When I was not satisfied with the response and asked about further steps to be taken, the officer asked me to escalate the matter to the police control room and the office of the health secretary.
I escalated the matter through e-mail to the offices of the Chief Minister, Commissioner of Tamil Nadu, Greater Chennai Corporation and also raised the issue through the social media – Facebook, Whatsapp and Twitter.
Not wanting to give up on the issue, I sent a Whatsapp Complaint to the Greater Chennai Police on the night of August 10 2020. Within 15 minutes, I received a call from the control room and was promised help. The local police station was informed and a visit by the beat patrol was arranged.
A different officer arrived this time but informed me that they were unable to locate the individual. They declined my offer to find the individual as it was late at night and left after promising to follow up with the health department to arrange for the ambulance.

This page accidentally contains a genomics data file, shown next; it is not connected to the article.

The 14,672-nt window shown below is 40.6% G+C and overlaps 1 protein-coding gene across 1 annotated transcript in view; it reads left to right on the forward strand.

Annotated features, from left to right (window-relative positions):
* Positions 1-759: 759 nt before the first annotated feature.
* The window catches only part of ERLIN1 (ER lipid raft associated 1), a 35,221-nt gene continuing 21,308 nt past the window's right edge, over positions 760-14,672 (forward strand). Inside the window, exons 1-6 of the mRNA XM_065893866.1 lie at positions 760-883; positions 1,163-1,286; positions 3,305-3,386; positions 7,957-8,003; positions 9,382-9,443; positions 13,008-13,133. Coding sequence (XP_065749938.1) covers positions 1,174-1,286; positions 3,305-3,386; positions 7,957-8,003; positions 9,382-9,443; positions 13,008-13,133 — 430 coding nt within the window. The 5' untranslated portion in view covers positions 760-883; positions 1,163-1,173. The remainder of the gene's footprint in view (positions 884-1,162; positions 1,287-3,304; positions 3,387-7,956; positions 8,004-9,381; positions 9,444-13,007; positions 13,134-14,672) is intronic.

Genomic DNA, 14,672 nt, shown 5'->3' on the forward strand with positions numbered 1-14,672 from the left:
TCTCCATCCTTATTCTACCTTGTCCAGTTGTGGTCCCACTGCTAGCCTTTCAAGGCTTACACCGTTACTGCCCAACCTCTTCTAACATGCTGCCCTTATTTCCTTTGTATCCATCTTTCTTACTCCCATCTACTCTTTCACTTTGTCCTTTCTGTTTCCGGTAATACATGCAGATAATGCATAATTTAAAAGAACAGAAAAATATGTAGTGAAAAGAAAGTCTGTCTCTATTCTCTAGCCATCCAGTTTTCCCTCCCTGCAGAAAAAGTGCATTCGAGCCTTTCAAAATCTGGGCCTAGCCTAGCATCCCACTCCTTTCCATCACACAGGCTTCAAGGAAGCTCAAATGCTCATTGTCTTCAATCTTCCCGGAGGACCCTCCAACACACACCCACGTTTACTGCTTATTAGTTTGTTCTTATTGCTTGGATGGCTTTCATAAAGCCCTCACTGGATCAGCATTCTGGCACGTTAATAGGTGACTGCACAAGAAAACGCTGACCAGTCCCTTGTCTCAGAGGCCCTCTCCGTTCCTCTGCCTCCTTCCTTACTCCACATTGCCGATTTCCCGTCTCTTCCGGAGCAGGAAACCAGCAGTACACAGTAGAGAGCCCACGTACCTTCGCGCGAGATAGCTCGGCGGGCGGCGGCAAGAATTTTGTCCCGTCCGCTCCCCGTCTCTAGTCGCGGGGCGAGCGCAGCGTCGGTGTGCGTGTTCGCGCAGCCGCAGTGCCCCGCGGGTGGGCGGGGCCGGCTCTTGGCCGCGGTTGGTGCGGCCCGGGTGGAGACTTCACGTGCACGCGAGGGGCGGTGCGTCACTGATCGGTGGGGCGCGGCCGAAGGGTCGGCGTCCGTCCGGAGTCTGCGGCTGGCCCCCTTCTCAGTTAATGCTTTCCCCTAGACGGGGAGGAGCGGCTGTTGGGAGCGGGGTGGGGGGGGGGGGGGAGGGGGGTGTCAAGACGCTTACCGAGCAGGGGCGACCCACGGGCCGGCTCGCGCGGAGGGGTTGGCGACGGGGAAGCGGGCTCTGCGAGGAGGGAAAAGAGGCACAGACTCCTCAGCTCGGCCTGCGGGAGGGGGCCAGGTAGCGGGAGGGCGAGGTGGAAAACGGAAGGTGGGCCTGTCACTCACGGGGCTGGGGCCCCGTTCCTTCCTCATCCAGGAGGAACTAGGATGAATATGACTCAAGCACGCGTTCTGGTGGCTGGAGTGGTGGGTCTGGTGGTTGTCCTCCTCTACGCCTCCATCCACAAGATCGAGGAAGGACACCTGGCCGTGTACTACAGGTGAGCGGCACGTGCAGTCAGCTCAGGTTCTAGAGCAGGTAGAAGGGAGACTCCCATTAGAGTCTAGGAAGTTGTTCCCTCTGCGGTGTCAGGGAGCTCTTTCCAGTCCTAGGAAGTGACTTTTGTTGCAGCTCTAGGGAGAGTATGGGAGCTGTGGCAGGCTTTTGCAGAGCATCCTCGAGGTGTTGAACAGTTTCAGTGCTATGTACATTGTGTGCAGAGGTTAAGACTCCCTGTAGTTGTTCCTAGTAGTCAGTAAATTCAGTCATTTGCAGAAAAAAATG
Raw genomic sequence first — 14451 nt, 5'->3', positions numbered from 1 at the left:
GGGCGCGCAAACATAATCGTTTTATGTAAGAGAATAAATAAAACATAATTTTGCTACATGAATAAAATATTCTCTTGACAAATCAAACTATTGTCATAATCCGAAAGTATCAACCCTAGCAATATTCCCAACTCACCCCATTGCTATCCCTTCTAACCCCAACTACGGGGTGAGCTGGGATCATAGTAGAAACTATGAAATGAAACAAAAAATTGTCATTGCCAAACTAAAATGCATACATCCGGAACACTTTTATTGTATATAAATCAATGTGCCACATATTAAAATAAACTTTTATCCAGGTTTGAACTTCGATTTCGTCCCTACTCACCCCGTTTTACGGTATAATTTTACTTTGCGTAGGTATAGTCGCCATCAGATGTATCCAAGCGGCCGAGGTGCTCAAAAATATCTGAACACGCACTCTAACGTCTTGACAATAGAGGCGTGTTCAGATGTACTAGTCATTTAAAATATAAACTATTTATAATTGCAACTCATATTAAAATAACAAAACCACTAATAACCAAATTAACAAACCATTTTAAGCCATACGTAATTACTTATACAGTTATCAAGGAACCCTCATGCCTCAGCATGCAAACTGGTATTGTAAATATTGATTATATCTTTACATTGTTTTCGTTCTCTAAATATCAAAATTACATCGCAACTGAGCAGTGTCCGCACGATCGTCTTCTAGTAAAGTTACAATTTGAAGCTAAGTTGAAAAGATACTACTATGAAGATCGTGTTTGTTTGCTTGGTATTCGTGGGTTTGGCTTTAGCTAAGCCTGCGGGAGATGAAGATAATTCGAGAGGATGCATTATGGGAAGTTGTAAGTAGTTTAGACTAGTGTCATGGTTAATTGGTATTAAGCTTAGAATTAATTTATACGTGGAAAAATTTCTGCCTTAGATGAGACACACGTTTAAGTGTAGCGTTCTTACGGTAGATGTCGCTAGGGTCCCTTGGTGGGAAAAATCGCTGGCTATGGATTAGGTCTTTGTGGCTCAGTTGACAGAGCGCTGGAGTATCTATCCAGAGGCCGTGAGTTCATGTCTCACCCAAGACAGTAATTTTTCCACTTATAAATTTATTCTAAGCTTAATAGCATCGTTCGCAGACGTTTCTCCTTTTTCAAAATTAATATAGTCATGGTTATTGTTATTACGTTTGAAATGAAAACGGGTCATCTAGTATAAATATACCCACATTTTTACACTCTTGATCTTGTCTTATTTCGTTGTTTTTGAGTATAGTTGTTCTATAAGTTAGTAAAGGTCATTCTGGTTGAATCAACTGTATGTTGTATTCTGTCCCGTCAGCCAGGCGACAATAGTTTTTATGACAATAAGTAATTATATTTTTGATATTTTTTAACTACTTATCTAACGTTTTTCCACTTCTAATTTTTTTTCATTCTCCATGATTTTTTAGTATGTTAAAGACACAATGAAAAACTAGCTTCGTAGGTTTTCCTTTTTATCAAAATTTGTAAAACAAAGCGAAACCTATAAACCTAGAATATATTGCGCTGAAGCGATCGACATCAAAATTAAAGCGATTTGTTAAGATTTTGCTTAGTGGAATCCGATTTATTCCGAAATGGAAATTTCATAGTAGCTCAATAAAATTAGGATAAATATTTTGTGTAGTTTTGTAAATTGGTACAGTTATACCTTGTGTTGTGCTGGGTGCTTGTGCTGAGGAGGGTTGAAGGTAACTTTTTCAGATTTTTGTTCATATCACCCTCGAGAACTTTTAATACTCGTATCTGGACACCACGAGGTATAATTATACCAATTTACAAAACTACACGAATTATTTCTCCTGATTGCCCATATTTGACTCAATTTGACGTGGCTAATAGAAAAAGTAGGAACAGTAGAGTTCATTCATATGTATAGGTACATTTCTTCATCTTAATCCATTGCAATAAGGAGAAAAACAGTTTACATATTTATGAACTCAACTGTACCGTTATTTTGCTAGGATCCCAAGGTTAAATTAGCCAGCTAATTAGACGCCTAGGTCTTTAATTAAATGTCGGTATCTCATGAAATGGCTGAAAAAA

I noticed the same individual in the neighbourhood a few days later. In conversation I asked him if he was willing to go to some shelter home if I chose to help him and he responded that he was willing to do so. I learnt that he was from Ariyalur.
When I reached out to the officer who had come by on the 10th, he said that they had still been unable to locate the individual. I told them about my interaction with him and sent the officer some photographs that I had taken of the man earlier that afternoon. The officer agreed to send the beat patrol.
A patrol vehicle arrived in the next ten minutes but the officers once again left after promising to secure shelter in the coming days. After a while I received another call from the K1 Police Station. The official wanted me to brief him on the issue and promised to do whatever he could to help.
Passing the buck